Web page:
In a private chamber, we were served refreshments, clear spring water untainted with wine and a fine stew of lamb flavored with salt pork, with eggs to thicken it and no trace of that horrible-smelling garlic the common people seemed so fond of.  “What has happened, Merlin,” I asked when all were refreshed. “Your messenger spoke of a dark vision?”
“The Blacks have not forgotten the blood they shed on our land decades ago, my lady of the lake.” Merlin stroked his beard and his eyes unfocused, seeing that which no one else could, glimpses of future possibilities. “A vision came to me last night, clear and sharp, so it is near in time and probability. I have seen a man, with but a trace of noble dragon blood, somehow fully scaled head to toe, bearing a black sword that can cut even through the impenetrable scales of the Silvers. He seeks to sever young Arthur’s head.”
I could feel my eyes burn with rage at such insolence. Arthur sat straight in his tall-backed chair, showing no sign of fear, but a murder plot was never an easy thing to live with. “No foreign upstart will lay a claw on my grandson.”
Arthur smiled at my flash of protectiveness.
Merlin was not finished with his dire vision. “A dark army follows in the Black knight’s wake. Fire and destruction. He seeks to rule all the lands and people of Black, Green, Red and Silver, and my vision shows two paths. If this man succeeds in killing Arthur, he will attain his goal but at a terrible, bloody cost, hunger, disease, and the death of thousands. If Arthur survives and this man dies, the lands will prosper for decades to come.”
“That man is insane. We have little more than an uneasy truce with Eric the Red and his people. Arthur may lead Green and the humans of this land, but the sisters of Avalon bow to no one, and we are the ones who anoint kings. Killing Arthur would make this man nothing more than a murderer, one that we would hunt down and execute.”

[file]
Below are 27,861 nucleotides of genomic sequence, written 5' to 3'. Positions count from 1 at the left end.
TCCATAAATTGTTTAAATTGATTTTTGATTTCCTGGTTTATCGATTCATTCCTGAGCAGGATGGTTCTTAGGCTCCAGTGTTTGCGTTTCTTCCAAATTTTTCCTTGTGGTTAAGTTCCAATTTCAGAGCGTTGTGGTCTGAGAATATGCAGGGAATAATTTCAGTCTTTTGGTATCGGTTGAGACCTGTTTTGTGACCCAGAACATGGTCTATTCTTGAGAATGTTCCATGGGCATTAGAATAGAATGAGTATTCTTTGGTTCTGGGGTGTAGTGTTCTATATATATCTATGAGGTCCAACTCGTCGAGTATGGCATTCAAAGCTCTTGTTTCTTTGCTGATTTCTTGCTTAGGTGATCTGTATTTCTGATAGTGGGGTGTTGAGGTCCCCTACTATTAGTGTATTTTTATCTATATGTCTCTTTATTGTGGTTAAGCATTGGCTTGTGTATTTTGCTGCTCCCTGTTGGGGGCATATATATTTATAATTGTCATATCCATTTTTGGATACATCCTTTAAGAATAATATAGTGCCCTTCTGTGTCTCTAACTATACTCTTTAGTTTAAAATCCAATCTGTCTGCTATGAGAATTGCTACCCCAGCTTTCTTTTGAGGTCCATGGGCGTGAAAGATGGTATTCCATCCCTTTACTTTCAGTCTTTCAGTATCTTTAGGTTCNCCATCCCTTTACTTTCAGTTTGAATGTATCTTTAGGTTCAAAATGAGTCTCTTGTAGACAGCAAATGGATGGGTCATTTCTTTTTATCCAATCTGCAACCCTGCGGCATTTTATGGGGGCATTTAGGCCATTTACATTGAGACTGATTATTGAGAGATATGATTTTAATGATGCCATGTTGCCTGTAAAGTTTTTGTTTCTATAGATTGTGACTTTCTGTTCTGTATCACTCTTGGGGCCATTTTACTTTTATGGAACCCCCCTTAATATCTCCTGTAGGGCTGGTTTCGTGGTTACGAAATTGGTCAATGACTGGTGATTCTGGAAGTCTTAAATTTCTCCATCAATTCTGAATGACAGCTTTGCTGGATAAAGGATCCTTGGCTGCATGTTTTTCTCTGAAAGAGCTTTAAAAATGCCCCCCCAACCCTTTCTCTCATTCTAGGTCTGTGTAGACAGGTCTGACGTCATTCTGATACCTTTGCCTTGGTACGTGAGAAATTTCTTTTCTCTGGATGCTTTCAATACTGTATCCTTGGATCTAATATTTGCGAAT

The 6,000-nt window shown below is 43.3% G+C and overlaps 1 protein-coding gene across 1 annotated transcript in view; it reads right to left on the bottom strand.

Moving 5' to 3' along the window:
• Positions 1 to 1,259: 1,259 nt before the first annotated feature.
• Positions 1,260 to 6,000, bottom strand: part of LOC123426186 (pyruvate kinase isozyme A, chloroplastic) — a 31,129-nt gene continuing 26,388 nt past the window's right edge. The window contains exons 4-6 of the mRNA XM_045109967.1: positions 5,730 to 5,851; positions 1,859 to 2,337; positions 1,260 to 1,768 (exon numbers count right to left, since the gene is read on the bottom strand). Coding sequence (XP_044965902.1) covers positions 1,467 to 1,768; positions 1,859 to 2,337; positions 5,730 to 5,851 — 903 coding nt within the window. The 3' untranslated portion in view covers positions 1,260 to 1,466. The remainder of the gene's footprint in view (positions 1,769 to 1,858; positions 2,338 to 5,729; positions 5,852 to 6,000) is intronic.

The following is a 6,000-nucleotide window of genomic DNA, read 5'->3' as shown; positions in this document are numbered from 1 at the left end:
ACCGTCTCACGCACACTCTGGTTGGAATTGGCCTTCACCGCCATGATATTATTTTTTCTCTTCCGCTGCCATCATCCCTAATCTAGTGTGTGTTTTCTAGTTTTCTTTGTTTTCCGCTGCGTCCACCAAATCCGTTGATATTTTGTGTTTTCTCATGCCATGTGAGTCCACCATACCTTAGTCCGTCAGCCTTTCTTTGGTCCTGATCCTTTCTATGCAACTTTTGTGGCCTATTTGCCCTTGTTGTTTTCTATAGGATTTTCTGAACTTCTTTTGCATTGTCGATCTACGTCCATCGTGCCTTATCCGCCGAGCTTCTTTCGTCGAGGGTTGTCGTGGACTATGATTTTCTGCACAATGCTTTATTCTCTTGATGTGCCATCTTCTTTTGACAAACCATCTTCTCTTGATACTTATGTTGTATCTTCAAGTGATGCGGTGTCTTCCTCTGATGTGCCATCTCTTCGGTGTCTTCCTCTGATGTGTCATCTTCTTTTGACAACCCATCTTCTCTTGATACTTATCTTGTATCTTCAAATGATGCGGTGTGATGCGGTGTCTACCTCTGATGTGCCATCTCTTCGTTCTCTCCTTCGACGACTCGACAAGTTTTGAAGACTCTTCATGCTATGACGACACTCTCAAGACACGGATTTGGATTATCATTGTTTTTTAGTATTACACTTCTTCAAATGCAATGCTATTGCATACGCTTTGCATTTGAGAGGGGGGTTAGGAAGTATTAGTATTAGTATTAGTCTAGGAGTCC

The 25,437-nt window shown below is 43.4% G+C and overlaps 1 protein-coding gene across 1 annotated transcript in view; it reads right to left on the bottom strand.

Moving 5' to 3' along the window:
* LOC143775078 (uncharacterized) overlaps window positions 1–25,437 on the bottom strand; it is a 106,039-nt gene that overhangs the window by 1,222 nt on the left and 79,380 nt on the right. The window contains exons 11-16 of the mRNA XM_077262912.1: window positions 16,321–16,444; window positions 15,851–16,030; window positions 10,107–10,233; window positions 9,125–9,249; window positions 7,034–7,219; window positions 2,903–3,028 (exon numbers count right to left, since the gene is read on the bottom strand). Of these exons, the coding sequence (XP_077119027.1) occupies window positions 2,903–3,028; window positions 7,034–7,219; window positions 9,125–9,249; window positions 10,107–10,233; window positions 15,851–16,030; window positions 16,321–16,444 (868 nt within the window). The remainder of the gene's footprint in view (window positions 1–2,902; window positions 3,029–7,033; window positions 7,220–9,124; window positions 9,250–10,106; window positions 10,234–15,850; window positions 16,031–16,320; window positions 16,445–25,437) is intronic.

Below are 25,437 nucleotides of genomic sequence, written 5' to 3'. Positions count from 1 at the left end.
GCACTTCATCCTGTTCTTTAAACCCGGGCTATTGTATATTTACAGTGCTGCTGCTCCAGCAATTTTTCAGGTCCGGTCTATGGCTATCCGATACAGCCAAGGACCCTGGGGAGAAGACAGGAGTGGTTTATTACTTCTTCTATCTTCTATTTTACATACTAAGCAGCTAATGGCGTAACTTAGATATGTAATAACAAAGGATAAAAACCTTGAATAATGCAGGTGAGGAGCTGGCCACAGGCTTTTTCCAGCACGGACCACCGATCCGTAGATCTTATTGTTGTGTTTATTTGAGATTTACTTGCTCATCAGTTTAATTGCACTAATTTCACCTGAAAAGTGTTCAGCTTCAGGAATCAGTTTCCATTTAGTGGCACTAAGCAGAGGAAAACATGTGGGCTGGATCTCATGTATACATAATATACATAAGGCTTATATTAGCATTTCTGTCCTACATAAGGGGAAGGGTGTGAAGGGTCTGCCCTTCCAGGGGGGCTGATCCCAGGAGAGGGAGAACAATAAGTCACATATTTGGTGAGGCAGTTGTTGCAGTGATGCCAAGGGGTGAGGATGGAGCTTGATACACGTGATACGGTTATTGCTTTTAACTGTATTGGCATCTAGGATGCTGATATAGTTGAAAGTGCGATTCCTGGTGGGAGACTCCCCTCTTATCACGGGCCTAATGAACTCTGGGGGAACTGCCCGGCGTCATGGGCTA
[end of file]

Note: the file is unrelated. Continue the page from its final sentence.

“Perhaps.” Merlin stroked his beard thoughtfully. “But if the Blacks gain a foothold here, it will give them a perfect place to build their strength and launch attacks against the northlands. Avalon will be isolated and even the greatest warriors eventually fall to sufficient numbers.”
The hair at the nape of my neck lifted as a shiver ran up my spine. Merlin’s visions had proven far too accurate in the past. The fall of Camelot and Avalon to the ruthless Blacks could not be allowed to come to pass. “This Black knight must die.”
Merlin reached across the table and took my hand with the same gentle strength that he had always shown. “I fear for your life, my lady, if you fight him.”
“Have you seen a vision of my death as well?”
Merlin shook his head as if to clear it and confusion made his craggy face seem older than ever.  “The visions are not clear. I see only flashes, blood on Silver scales, fire hotter than a volcano’s breath, and an overwhelming feeling of horror.” His hand trembled on mine. Never had he looked so fragile and ancient. Merlin had lived so long that it was easy to believe that he would live forever. But no one lives forever. “I beg of you, Nyneve. When the time comes, send another to face him.”
I stared angrily into Merlin’s too perceptive blue eyes. He had to know that I would never order one of my sisters into a battle I feared myself. It tightened my jaw that he would even suggest such cowardice.
“We should send word to Eric,” Arthur said, always the peacemaker.
Merlin knew me well. He closed his eyes for a moment, face weary and sad, then nodded slightly and released my hand. “I will send a swift messenger across the sea to the northlands, my liege.”
Arthur stood and his voice rang with authority, “When the Black knight and his army arrive, they will find us ready.”
I hoped that he was right.

The world of King Arthur faded away. I tried to cling to it, wondering what would happen to Arthur, to Lady Nyneve, and to the adolescent boy, Robert who had to be my father, but pain pulled me toward my own reality. Pain and thirst.

Dee Dragon